Sexual Abuse: A Journal of Research and Treatment, Vol. 17, No. 3, July 2005 (
Police Posing as Juveniles Online to Catch Sex
Offenders: Is It Working?
Kimberly J. Mitchell,
and David Finkelhor
This paper explores the extent and effectiveness of proactive investigations in which
investigators pose as minors on the Internet to catch potential sex offenders. It uti-
lizes a subsample of cases from the National Juvenile Online Victimization Survey,
which concerned persons arrested for Internet sex crimes against minors in the
year beginning July 1, 2000. Results suggest proactive investigations represented
a signiﬁcant proportion (25%) of all arrests for Internet sex crimes against minors.
Such investigations were being conducted at all levels of law enforcement. The
online personas assumed by investigators paralleled the ages and genders of real
youth victimized in sex crimes that started as online encounters. These proactive
investigations accessed an offender group that appeared somewhat less deviant
in terms of adult sexual behavior and arrest history but equally deviant as other
online offenders in terms of possession of child pornography. Prosecution of these
cases produced high rates of guilty pleas and low rates of dismissed or dropped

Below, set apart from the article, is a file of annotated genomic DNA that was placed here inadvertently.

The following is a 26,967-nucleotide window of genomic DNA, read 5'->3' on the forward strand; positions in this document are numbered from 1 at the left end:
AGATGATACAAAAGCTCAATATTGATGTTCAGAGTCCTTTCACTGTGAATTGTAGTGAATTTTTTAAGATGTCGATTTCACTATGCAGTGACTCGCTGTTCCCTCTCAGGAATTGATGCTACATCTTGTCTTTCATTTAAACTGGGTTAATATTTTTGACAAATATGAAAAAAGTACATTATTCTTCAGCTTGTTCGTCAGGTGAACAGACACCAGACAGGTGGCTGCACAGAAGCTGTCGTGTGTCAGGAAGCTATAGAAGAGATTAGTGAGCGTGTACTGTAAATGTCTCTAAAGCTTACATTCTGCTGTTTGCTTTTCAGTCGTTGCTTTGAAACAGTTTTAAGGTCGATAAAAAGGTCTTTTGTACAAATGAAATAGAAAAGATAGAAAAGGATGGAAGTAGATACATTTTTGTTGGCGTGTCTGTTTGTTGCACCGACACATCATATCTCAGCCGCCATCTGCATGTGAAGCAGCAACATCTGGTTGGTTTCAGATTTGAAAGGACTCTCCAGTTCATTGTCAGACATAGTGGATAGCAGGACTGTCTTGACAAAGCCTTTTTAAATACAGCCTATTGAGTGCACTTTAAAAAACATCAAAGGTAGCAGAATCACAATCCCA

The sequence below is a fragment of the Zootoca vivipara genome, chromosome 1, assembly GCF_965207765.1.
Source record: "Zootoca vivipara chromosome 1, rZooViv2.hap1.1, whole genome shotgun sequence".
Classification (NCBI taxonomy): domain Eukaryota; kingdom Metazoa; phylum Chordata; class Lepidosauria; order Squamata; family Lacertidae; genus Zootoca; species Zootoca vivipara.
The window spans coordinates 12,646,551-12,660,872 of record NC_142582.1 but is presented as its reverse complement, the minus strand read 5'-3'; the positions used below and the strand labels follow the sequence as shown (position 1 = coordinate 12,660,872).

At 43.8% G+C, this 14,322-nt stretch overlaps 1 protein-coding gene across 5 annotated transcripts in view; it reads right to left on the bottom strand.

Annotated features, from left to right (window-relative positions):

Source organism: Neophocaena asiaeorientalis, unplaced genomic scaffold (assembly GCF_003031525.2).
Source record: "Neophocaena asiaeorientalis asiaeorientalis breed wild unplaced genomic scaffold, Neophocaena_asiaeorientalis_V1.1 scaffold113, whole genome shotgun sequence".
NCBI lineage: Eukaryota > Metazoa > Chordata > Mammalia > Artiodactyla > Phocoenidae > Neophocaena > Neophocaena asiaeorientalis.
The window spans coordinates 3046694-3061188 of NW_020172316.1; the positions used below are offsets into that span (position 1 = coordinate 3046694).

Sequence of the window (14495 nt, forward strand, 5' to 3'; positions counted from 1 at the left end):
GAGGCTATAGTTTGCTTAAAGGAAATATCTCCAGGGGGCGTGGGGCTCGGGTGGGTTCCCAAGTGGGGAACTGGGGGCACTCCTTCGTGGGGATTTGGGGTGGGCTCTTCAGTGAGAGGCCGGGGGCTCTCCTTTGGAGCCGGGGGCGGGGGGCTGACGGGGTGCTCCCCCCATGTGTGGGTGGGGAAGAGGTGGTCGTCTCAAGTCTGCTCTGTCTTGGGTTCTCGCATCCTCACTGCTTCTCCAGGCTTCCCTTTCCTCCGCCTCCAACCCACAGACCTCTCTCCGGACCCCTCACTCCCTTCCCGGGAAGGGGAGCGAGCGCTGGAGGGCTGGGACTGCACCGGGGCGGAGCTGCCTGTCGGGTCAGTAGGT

cases. The entrapment, fantasy or role-playing, and factual impossibility defenses
were used but not successfully. Findings suggest that the Internet sometimes allows
law enforcement to interdict before a youth is victimized, gather solid evidence of
offenses, and ﬁnd and track some offenders.
KEY WORDS: Internet; undercover; sex crimes; law enforcement; prosecution; proactive.
The undercover agent (UC) was posing as a 13-year old girl and was contacted by the [30-
year old male] offender when they were in a chat room together. The UC and the offender
communicated via chats, IM [instant messaging] and e-mail for about a month and a half.
They always talked during the day when the offender was at work because he said that his
Crimes against Children Research Center, University of New Hampshire, Durham, New Hampshire.
To whom correspondence should be addressed at Crime against Children Research Center, University
of New Hampshire, 10 West Edge Drive, Ste.106, Durham, New Hampshire 03824; e-mail: kimberly.
2005 Springer Science+Business Media, Inc.